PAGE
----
Set during the time leading up to and after the French Revolution, A Tale of Two Cities is not an easy read when compared to Great Expectations and A Christmas Carol. You really have to pay close attention to what’s going on or you might miss some vital piece of information.
It’s divided into three books (maybe it was a three part serial when first published, I don’t know) with the first to books setting up the third with a tremendous amount of backstory. The third part is where the book really took me in, with the theme of necessary sacrifice, or a needed sacrifice at least. Whether it’s a sacrifice to satisfy a need for revenge or a personal sacrifice that is performed out of love so that a family wouldn’t have to endure another tradgedy.
Mayhem was a great and fun movie to watch. Steven Yeun and Samara Weaving were great together. It was bloody, violent, and brutal, you know, the things you want to see on a Friday night.
The structure of the movie was a lot like a video game, where the heroes start at the bottom and fight their way up through the different levels of bad guys to confront the different bosses. There was even a side quest when one of the bosses didn’t yield the goods our heroes needed.
I have read that the movie is supposed to represent the anger a lot of us felt when Trump was elected President. And maybe that’s what Joe Lynch and Matias Caruso intended. But I felt like it was a commentary to big corporations treating their employees as a commodity and not as people. The only thing they care about is their bottom line, the only time people matter to them is when they’re affecting their money.
Again, it was a great and fun movie. I would watch it again.
McCarthy’s work is always hard for me to explain why I like it so much. My only explanation is that it’s just so visceral. I think he writes about the basest part of the human condition. The emotions and mentality that makes us do the things we do. He writes about survival, his characters mostly live on the edge of society, the dark places where most of us don’t want to tread.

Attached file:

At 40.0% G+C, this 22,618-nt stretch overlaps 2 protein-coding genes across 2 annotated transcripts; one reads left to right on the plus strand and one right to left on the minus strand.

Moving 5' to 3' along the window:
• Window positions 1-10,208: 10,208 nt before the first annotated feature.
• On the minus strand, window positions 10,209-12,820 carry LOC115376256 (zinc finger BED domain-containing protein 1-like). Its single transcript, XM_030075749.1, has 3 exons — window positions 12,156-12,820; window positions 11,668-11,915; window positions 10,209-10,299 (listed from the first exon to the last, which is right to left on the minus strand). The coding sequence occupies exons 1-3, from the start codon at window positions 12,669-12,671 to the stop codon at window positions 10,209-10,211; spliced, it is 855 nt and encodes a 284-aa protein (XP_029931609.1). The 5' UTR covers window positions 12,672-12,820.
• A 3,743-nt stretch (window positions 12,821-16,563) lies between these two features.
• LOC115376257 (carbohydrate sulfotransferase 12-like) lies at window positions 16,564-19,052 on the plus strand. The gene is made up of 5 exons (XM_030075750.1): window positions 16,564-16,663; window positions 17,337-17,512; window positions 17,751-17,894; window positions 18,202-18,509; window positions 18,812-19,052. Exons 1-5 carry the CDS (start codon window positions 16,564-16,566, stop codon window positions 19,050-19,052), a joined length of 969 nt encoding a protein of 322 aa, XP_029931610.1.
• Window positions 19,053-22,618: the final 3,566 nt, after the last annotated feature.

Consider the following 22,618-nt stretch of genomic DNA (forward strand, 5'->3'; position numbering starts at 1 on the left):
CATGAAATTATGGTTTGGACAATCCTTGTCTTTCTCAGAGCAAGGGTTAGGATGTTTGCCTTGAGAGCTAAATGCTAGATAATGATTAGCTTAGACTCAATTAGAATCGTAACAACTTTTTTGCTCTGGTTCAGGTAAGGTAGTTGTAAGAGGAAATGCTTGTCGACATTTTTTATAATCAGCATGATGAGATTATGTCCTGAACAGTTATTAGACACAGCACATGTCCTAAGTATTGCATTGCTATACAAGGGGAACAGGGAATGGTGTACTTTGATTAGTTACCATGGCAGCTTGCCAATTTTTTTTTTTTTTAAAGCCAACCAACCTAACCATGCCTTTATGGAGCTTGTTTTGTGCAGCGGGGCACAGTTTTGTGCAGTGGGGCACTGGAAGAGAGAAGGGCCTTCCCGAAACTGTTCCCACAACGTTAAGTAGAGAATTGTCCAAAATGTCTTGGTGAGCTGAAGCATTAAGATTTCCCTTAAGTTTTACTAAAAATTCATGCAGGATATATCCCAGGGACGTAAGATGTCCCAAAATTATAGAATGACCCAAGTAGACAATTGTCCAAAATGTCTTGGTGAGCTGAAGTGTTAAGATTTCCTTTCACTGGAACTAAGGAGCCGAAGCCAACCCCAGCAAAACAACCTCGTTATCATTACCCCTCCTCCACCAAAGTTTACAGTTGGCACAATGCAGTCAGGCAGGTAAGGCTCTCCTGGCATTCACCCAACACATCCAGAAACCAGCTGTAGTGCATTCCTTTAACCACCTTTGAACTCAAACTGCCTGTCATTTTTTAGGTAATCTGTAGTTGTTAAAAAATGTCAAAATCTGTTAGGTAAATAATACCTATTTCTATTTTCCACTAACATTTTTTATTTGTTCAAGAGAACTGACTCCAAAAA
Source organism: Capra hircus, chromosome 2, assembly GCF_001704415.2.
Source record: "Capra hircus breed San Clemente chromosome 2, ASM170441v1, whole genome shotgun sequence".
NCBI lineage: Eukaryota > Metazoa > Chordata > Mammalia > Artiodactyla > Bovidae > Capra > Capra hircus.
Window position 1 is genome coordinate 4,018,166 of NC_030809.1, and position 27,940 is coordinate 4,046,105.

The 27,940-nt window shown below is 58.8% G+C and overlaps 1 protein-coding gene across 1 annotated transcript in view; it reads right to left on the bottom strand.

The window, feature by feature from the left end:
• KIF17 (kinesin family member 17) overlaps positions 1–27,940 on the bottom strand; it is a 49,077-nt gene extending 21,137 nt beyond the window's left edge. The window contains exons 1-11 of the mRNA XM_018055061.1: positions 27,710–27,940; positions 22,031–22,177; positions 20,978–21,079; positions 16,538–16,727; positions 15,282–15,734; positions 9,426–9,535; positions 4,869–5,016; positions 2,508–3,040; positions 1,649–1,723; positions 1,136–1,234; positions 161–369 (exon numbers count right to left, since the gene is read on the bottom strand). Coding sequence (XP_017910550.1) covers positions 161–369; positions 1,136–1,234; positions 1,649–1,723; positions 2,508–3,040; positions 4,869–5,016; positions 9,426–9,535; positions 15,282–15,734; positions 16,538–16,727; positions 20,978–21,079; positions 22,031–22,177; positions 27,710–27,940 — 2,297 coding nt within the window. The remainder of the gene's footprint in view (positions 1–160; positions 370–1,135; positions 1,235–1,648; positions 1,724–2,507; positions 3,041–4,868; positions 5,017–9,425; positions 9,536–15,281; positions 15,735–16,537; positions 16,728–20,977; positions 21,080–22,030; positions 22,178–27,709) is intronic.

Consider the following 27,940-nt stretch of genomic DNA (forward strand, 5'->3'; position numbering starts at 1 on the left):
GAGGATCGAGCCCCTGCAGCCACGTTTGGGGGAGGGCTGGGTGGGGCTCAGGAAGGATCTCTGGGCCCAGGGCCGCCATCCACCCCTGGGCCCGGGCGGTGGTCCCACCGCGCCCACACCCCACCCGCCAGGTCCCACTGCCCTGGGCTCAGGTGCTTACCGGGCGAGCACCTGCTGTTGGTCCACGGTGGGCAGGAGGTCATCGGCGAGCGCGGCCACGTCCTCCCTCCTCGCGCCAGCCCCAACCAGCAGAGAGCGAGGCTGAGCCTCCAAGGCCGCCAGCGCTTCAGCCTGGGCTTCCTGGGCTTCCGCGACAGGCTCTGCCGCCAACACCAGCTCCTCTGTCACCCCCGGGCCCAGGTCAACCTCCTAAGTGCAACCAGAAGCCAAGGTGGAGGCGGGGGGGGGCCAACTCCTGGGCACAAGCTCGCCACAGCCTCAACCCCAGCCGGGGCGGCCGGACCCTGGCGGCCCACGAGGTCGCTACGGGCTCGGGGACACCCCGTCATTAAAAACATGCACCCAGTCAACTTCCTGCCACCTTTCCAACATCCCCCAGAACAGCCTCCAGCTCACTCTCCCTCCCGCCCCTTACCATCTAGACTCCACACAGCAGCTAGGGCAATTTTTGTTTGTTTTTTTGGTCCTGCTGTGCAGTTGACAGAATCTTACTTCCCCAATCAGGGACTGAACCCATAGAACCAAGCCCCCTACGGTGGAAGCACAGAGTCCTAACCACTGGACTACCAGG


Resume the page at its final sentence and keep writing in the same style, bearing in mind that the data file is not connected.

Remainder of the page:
That being said All the Pretty Horses isn’t quite as dark and gritty as his previous works. It’s about a kid who seems to want to live a life that’s long past. He sets off to Mexico on horseback to find that life. He finds it and finds a girl to love, but in true McCarthy fashion it all falls apart and vicious violence ensues.
As far as love stories go, this one is pretty dark. But make no mistake this is a love story. One that shows the darkest parts of being in love with someone. The dark things that come from selfishness and an emotional intelligence that’s below average are what you will see here. There’s no romance between Heathcliff and Catherine, just raw love that started when they were children.
Heathcliff being an orphan probably attached himself to Catherine pretty quickly and Catherine being kind of a brat never really thought of the power that attachment had over him. She basically thought of Heathcliff as toy to be discarded at first but then I think she realized that she loved Heathcliff after marrying Linton but it was too late to do anything about it.